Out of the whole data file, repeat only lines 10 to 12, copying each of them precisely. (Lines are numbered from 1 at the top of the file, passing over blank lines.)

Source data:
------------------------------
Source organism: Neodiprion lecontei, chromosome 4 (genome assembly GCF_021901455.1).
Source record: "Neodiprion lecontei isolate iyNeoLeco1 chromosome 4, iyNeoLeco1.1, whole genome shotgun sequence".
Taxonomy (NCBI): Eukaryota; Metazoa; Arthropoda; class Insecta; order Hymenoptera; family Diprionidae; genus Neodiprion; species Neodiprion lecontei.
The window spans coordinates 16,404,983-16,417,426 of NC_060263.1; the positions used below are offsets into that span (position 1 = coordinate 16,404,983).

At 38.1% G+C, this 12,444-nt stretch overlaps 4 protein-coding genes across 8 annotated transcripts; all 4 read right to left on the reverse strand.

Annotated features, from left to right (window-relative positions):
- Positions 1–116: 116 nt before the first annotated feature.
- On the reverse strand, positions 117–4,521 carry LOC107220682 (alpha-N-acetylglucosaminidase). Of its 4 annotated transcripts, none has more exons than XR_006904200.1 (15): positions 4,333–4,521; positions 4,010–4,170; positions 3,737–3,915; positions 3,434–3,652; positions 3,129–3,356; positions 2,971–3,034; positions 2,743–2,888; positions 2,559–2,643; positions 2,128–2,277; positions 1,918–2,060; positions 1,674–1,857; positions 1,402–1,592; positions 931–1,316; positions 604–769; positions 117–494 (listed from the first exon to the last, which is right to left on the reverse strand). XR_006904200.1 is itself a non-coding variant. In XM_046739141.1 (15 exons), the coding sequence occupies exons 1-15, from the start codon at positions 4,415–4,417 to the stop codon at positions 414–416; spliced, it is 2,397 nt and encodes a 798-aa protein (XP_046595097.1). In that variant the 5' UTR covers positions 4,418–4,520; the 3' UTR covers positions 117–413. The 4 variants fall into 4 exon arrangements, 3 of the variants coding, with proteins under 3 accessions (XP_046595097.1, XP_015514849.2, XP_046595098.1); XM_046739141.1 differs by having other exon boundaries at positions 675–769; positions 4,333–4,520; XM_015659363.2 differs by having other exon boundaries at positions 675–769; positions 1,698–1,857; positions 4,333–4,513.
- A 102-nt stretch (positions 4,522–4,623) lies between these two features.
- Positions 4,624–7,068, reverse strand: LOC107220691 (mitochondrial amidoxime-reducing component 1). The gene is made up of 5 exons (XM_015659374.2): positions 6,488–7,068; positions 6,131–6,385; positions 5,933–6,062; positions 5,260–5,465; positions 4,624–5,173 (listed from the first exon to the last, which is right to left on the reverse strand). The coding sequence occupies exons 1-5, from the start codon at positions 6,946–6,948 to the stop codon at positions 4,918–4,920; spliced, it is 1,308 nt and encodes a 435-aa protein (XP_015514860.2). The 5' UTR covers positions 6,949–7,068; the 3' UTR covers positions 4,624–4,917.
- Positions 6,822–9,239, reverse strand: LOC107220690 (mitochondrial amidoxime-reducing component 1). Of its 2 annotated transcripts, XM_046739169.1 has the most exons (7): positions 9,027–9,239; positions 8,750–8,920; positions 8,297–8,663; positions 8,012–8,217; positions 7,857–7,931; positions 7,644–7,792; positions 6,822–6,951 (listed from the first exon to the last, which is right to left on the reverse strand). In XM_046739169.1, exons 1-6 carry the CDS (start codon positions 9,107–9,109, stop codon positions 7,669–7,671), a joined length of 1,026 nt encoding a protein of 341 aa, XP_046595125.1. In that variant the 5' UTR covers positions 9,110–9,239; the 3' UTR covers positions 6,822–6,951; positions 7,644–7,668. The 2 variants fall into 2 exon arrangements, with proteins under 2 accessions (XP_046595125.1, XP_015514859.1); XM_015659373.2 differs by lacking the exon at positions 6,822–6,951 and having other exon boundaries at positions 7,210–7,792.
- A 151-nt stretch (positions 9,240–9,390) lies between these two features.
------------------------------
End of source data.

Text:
- Positions 4,624–7,068, reverse strand: LOC107220691 (mitochondrial amidoxime-reducing component 1). The gene is made up of 5 exons (XM_015659374.2): positions 6,488–7,068; positions 6,131–6,385; positions 5,933–6,062; positions 5,260–5,465; positions 4,624–5,173 (listed from the first exon to the last, which is right to left on the reverse strand). The coding sequence occupies exons 1-5, from the start codon at positions 6,946–6,948 to the stop codon at positions 4,918–4,920; spliced, it is 1,308 nt and encodes a 435-aa protein (XP_015514860.2). The 5' UTR covers positions 6,949–7,068; the 3' UTR covers positions 4,624–4,917.
- Positions 6,822–9,239, reverse strand: LOC107220690 (mitochondrial amidoxime-reducing component 1). Of its 2 annotated transcripts, XM_046739169.1 has the most exons (7): positions 9,027–9,239; positions 8,750–8,920; positions 8,297–8,663; positions 8,012–8,217; positions 7,857–7,931; positions 7,644–7,792; positions 6,822–6,951 (listed from the first exon to the last, which is right to left on the reverse strand). In XM_046739169.1, exons 1-6 carry the CDS (start codon positions 9,107–9,109, stop codon positions 7,669–7,671), a joined length of 1,026 nt encoding a protein of 341 aa, XP_046595125.1. In that variant the 5' UTR covers positions 9,110–9,239; the 3' UTR covers positions 6,822–6,951; positions 7,644–7,668. The 2 variants fall into 2 exon arrangements, with proteins under 2 accessions (XP_046595125.1, XP_015514859.1); XM_015659373.2 differs by lacking the exon at positions 6,822–6,951 and having other exon boundaries at positions 7,210–7,792.
- A 151-nt stretch (positions 9,240–9,390) lies between these two features.